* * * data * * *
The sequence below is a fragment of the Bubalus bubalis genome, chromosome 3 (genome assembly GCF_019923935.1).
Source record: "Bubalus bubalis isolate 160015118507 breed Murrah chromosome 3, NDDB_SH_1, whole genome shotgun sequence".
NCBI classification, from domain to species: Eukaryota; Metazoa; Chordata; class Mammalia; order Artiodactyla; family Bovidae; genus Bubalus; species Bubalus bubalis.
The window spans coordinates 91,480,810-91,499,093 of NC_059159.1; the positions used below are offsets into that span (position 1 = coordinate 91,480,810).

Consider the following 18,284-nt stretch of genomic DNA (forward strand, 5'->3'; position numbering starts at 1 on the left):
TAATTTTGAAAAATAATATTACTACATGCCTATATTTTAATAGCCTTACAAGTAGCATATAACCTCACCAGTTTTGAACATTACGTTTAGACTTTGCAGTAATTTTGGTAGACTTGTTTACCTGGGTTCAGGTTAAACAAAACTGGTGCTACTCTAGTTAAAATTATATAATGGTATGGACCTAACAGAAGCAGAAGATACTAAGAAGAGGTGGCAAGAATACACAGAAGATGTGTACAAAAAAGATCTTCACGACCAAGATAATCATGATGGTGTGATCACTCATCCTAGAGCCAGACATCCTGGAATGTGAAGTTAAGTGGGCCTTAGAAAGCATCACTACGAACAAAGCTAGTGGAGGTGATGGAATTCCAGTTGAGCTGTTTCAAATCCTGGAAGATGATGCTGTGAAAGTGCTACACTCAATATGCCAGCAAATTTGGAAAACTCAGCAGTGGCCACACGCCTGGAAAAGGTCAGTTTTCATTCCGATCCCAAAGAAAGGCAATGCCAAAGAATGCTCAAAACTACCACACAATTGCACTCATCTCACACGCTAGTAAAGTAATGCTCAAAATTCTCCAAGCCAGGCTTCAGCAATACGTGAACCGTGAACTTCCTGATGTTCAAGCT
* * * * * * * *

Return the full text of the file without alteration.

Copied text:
The sequence below is a fragment of the Bubalus bubalis genome, chromosome 3 (genome assembly GCF_019923935.1).
Source record: "Bubalus bubalis isolate 160015118507 breed Murrah chromosome 3, NDDB_SH_1, whole genome shotgun sequence".
NCBI classification, from domain to species: Eukaryota; Metazoa; Chordata; class Mammalia; order Artiodactyla; family Bovidae; genus Bubalus; species Bubalus bubalis.
The window spans coordinates 91,480,810-91,499,093 of NC_059159.1; the positions used below are offsets into that span (position 1 = coordinate 91,480,810).

Consider the following 18,284-nt stretch of genomic DNA (forward strand, 5'->3'; position numbering starts at 1 on the left):
TAATTTTGAAAAATAATATTACTACATGCCTATATTTTAATAGCCTTACAAGTAGCATATAACCTCACCAGTTTTGAACATTACGTTTAGACTTTGCAGTAATTTTGGTAGACTTGTTTACCTGGGTTCAGGTTAAACAAAACTGGTGCTACTCTAGTTAAAATTATATAATGGTATGGACCTAACAGAAGCAGAAGATACTAAGAAGAGGTGGCAAGAATACACAGAAGATGTGTACAAAAAAGATCTTCACGACCAAGATAATCATGATGGTGTGATCACTCATCCTAGAGCCAGACATCCTGGAATGTGAAGTTAAGTGGGCCTTAGAAAGCATCACTACGAACAAAGCTAGTGGAGGTGATGGAATTCCAGTTGAGCTGTTTCAAATCCTGGAAGATGATGCTGTGAAAGTGCTACACTCAATATGCCAGCAAATTTGGAAAACTCAGCAGTGGCCACACGCCTGGAAAAGGTCAGTTTTCATTCCGATCCCAAAGAAAGGCAATGCCAAAGAATGCTCAAAACTACCACACAATTGCACTCATCTCACACGCTAGTAAAGTAATGCTCAAAATTCTCCAAGCCAGGCTTCAGCAATACGTGAACCGTGAACTTCCTGATGTTCAAGCT